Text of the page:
"[....] Beyersdorff said that he tried very hard to educate them [the Ukrainians] to be real soldiers but to no avail because under them a dominant group are thieves and bandits. Therefore he could not endanger his Germans who would have to part with the Ukrainians....

Mike Melnyk

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A German master stroke by the master race!

Post by Melnyk » 25 Jan 2007 20:58

The former Ukrainian Ordonnanz Offizier of Kdr of WGR30 Forstreuter, has just reminded me of an a rather amusing episode which demonstrates what calibre of German officer was sent to the Galician Div.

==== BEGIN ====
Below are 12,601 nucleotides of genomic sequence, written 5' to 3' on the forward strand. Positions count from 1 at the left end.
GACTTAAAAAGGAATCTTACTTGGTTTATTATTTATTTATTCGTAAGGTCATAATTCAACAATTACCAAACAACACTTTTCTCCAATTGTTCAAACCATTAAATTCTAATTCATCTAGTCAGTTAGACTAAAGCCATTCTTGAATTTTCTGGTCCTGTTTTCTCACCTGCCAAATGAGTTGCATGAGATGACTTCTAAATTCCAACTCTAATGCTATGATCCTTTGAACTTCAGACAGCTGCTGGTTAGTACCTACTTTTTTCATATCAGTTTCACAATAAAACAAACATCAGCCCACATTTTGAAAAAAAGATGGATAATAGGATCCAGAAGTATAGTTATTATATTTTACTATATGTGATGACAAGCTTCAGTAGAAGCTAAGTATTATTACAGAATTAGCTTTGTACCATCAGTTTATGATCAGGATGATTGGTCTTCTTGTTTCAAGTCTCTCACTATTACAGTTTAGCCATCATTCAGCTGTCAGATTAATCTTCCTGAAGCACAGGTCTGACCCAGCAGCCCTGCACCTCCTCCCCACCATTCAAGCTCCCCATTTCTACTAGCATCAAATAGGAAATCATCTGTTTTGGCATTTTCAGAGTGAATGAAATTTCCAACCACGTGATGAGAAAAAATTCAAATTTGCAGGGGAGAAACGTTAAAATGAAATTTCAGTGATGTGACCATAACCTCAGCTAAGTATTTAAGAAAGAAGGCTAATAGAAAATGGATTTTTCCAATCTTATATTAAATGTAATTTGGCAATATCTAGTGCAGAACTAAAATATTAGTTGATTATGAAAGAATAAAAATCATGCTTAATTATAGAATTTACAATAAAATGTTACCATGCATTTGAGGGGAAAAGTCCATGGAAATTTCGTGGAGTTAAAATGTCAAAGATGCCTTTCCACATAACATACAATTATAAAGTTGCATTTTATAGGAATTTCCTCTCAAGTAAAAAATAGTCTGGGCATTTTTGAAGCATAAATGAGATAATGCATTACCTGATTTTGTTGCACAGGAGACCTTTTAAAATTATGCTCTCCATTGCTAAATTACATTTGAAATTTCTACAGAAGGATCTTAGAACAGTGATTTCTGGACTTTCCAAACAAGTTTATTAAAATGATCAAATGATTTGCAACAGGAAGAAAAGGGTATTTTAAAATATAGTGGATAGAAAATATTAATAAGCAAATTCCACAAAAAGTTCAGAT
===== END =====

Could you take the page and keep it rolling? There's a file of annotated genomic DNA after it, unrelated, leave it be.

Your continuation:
When the galician Div was reformed in Autumn 1944, as a further safeguard to protect of his own position and avoid any unpleasant surprises, the Div Kdr Freitag instigated further mechanisms such as the nomination of a Ukrainian individual in each company who was required to produce regular monthly reports, the subject of which was what were the main topics of conversation amongst the troops. On completion, these were passed on to battalion and then regimental headquarters where they were collated before finally being presented to sub-section Ic (a) (counter-intelligence) of the Division's staff. Headed by SS-Hauptsturmführer Wiens, it was responsible for the collection and analysis of this data. Partly because there was little time available to complete these reports, the contents were either fabricated or deliberately misrepresentative, typically mentioning either a belief in Germanys' invincibility and the new 'V' weapons which would guarantee ultimate victory or alternatively trivialities such as food, cigarettes and Marketenderwaren (commodities such as alcoholic beverages, soap, tooth paste, shaving supplies etc supplied regularly to the soldiers). Thus Freitag who was by now universally hated by the Ukrainians re-assured himself that all was well with the division, whilst the actual topics of discussion were not infrequently how to best dispose of many of the hated German officers.